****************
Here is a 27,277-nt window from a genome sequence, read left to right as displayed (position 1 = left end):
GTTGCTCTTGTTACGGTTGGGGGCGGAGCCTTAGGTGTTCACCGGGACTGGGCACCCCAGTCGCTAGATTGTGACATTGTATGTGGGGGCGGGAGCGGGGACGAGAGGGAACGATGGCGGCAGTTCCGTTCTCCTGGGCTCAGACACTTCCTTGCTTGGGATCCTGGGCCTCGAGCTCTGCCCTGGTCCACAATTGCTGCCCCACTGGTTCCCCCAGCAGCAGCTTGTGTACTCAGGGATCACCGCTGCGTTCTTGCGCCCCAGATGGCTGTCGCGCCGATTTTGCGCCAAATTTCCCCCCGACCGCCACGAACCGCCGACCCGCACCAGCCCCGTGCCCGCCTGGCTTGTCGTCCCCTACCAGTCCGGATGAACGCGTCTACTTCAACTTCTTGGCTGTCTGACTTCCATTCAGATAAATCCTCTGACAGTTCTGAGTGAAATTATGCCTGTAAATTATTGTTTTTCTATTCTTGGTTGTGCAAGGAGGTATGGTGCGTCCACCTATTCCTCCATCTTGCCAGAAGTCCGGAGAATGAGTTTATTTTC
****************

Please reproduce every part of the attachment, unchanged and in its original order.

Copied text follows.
Here is a 27,277-nt window from a genome sequence, read left to right as displayed (position 1 = left end):
GTTGCTCTTGTTACGGTTGGGGGCGGAGCCTTAGGTGTTCACCGGGACTGGGCACCCCAGTCGCTAGATTGTGACATTGTATGTGGGGGCGGGAGCGGGGACGAGAGGGAACGATGGCGGCAGTTCCGTTCTCCTGGGCTCAGACACTTCCTTGCTTGGGATCCTGGGCCTCGAGCTCTGCCCTGGTCCACAATTGCTGCCCCACTGGTTCCCCCAGCAGCAGCTTGTGTACTCAGGGATCACCGCTGCGTTCTTGCGCCCCAGATGGCTGTCGCGCCGATTTTGCGCCAAATTTCCCCCCGACCGCCACGAACCGCCGACCCGCACCAGCCCCGTGCCCGCCTGGCTTGTCGTCCCCTACCAGTCCGGATGAACGCGTCTACTTCAACTTCTTGGCTGTCTGACTTCCATTCAGATAAATCCTCTGACAGTTCTGAGTGAAATTATGCCTGTAAATTATTGTTTTTCTATTCTTGGTTGTGCAAGGAGGTATGGTGCGTCCACCTATTCCTCCATCTTGCCAGAAGTCCGGAGAATGAGTTTATTTTC